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When individuals experience headaches, their eyes usually aren't the first thing they think of when trying to identify the culprit. Headaches can be caused by dozens of different issues in different parts of the body. Muscle tension and fatigue can cause them, as can neurological issues. But frequent headaches are also often a sign a patient's vision is changing. If individuals are experiencing unexplained headaches with greater intensity or frequency than usual, they should see their regular doctor or optometrist. Individuals suffering from migraines might experience vision disturbances during the episode. The vision disturbances sometimes occur directly before an episode like a warning, and they might persist after the pain is gone. It's common for spots, auras, and other obstructions to occur. They tend to be harmless, but there have been cases where these disturbances indicate a more serious underlying condition that needs treatment. For this reason, if patients experience eye disturbances during migraines, they should consult a doctor.
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Night Vision Changes
Night vision changes can sometimes be among the first signs something is different with a patient's eyes. Their night vision is governed by different parts of the eye than their vision during the day. Several conditions can affect an individual's ability to see at night without affecting their daytime vision. Most patients first notice a decline in night vision when they try to drive at night. The glare of oncoming headlights or street lamps might be blinding whether or not the brights are on. Individuals might also struggle to read road signs they wouldn't normally have problems with. Difficulty with night driving is the first sign of vision changes for many adults. If individuals can't distinguish telephone poles and other objects, can't read signs, or see halos surrounding lights in the night, they should get in contact with an optometrist. If they suspect an underlying condition, they may refer the patient to an ophthalmologist to receive a diagnosis and treatment. Almost all adults experience a decline in night vision as they get older. In many cases, there are treatment options to help.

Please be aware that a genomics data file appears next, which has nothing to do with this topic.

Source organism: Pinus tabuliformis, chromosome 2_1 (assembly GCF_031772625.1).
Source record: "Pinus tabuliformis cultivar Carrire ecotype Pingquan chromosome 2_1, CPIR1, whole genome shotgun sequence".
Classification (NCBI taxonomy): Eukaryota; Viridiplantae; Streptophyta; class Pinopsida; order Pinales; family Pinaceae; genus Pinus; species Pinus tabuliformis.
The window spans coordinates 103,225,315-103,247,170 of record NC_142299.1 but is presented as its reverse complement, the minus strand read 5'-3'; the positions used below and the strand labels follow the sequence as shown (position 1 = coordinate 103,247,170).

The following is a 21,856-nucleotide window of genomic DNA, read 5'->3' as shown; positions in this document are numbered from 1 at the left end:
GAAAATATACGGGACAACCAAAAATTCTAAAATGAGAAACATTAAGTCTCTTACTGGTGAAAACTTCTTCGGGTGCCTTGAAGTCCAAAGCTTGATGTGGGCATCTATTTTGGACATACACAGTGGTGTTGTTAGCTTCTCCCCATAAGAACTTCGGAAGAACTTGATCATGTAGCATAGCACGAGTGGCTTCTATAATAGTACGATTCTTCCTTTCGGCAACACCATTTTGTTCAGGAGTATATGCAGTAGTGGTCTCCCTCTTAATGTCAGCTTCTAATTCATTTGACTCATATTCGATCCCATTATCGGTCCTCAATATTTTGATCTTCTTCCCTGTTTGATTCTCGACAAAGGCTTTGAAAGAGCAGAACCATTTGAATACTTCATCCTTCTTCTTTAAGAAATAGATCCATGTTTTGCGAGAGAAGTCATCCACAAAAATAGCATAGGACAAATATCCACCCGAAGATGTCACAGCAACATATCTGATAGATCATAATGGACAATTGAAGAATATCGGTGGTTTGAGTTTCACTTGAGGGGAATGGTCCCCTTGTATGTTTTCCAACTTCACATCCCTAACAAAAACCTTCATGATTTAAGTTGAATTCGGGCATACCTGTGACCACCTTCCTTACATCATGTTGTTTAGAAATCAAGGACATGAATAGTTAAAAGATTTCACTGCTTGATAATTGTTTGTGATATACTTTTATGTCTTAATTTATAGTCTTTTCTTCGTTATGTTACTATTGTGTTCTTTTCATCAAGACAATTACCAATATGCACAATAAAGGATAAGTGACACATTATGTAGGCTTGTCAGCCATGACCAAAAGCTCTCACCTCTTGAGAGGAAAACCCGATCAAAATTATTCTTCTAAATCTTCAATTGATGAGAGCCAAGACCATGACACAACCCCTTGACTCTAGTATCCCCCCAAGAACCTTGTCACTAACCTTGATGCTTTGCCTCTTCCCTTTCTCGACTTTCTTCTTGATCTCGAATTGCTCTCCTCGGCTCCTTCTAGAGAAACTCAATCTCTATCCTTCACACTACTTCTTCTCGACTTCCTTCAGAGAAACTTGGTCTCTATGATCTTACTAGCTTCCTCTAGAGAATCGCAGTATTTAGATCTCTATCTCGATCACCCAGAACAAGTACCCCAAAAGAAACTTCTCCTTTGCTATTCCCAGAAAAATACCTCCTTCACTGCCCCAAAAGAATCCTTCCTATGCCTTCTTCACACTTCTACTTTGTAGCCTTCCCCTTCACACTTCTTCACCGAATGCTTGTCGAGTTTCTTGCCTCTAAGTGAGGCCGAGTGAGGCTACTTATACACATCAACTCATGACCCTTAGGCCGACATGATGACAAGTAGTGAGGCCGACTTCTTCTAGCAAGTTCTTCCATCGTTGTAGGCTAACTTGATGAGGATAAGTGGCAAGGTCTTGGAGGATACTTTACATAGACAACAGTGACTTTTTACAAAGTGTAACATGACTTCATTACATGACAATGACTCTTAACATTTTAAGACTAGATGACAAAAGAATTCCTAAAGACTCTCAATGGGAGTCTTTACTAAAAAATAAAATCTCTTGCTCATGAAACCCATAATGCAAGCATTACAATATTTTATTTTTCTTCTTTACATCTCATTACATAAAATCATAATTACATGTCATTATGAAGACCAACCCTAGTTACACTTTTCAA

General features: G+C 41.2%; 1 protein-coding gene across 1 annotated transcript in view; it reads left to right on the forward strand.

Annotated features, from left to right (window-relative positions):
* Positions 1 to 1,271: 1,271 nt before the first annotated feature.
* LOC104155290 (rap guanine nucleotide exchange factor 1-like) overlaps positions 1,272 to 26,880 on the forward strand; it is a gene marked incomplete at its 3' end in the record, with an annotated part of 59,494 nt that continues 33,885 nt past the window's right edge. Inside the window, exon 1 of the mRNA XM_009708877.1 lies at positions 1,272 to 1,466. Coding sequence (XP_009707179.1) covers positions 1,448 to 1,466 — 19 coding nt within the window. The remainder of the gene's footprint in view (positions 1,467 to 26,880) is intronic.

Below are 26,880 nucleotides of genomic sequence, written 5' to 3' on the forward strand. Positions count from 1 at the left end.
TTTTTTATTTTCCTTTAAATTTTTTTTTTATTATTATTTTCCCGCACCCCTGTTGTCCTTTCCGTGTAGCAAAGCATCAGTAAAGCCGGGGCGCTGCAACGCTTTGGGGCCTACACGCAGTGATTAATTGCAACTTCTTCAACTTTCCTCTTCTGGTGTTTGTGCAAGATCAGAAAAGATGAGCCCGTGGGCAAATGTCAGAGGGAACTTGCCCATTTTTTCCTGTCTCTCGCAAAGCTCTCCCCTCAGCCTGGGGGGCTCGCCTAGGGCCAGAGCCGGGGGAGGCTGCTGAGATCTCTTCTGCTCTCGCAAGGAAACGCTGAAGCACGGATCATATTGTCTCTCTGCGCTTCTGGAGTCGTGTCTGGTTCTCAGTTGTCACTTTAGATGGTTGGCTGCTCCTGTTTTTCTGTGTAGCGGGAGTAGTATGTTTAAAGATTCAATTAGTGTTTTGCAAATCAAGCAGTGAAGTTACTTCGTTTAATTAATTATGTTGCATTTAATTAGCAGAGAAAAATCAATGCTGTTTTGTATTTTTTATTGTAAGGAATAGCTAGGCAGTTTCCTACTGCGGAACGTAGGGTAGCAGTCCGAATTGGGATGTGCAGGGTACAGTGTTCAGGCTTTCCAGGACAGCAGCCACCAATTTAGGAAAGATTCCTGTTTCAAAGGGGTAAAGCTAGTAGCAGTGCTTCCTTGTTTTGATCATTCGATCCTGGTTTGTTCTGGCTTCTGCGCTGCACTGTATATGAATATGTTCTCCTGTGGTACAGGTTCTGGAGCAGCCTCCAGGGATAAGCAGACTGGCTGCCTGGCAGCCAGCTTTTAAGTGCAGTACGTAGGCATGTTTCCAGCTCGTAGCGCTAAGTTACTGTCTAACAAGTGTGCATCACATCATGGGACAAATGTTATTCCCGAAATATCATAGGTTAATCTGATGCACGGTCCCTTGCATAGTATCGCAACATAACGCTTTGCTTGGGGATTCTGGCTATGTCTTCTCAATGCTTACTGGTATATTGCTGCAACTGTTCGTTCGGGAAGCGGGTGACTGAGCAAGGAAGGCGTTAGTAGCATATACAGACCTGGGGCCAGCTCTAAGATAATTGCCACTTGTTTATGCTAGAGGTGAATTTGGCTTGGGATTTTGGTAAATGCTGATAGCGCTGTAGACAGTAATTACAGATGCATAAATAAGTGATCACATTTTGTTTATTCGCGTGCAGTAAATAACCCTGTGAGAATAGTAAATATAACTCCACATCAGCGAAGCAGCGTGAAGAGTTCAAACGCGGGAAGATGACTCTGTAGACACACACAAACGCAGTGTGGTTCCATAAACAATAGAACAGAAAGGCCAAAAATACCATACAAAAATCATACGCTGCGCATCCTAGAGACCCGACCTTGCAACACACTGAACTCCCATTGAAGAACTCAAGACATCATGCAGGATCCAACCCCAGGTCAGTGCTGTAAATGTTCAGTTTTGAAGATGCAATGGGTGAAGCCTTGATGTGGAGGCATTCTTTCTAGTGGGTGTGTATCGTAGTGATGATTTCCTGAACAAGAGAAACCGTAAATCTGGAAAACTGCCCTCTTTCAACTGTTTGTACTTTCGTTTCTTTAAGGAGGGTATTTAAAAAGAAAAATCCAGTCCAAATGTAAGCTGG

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Diagnosis Of A Condition That Could Affect The Eyes
The diagnosis of a condition that could affect the eyes is certainly a reason for patients to get an eye exam. If individuals know their health condition might cause vision deterioration or changes, they should get an exam immediately after diagnosis and at regular intervals thereafter. Their eye doctor will typically tell them how often they should come back for exams. Some conditions affect the entire body, and a patient's overall physical health can affect the function of their eyes. Sleep habits and nutrition affect the ability of an individual's eyes to focus without pain. Diabetes can cause blindness if not treated properly, and diabetes-related blindness is one of the leading causes of total blindness in United States adults. Other conditions that can affect the eyes include lupus and varying thyroid problems. Patients should talk to an eye doctor about their diagnosis and undergo a vision test.